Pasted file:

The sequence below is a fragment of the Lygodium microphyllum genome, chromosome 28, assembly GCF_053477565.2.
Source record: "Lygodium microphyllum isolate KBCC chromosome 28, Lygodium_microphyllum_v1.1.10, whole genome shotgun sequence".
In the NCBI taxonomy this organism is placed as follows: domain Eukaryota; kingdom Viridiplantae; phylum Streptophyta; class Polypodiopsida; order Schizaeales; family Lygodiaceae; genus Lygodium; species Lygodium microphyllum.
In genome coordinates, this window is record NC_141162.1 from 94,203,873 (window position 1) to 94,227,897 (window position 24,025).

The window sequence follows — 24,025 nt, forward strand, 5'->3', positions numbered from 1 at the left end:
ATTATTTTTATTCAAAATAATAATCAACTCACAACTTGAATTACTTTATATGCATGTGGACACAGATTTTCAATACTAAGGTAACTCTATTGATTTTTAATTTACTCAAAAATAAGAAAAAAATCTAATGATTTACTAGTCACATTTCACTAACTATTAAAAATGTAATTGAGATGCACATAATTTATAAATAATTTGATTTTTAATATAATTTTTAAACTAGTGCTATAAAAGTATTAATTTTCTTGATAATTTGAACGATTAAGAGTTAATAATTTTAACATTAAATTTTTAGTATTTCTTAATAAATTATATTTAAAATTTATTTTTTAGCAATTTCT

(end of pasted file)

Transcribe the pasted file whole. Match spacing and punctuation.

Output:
The sequence below is a fragment of the Lygodium microphyllum genome, chromosome 28, assembly GCF_053477565.2.
Source record: "Lygodium microphyllum isolate KBCC chromosome 28, Lygodium_microphyllum_v1.1.10, whole genome shotgun sequence".
In the NCBI taxonomy this organism is placed as follows: domain Eukaryota; kingdom Viridiplantae; phylum Streptophyta; class Polypodiopsida; order Schizaeales; family Lygodiaceae; genus Lygodium; species Lygodium microphyllum.
In genome coordinates, this window is record NC_141162.1 from 94,203,873 (window position 1) to 94,227,897 (window position 24,025).

The window sequence follows — 24,025 nt, forward strand, 5'->3', positions numbered from 1 at the left end:
ATTATTTTTATTCAAAATAATAATCAACTCACAACTTGAATTACTTTATATGCATGTGGACACAGATTTTCAATACTAAGGTAACTCTATTGATTTTTAATTTACTCAAAAATAAGAAAAAAATCTAATGATTTACTAGTCACATTTCACTAACTATTAAAAATGTAATTGAGATGCACATAATTTATAAATAATTTGATTTTTAATATAATTTTTAAACTAGTGCTATAAAAGTATTAATTTTCTTGATAATTTGAACGATTAAGAGTTAATAATTTTAACATTAAATTTTTAGTATTTCTTAATAAATTATATTTAAAATTTATTTTTTAGCAATTTCT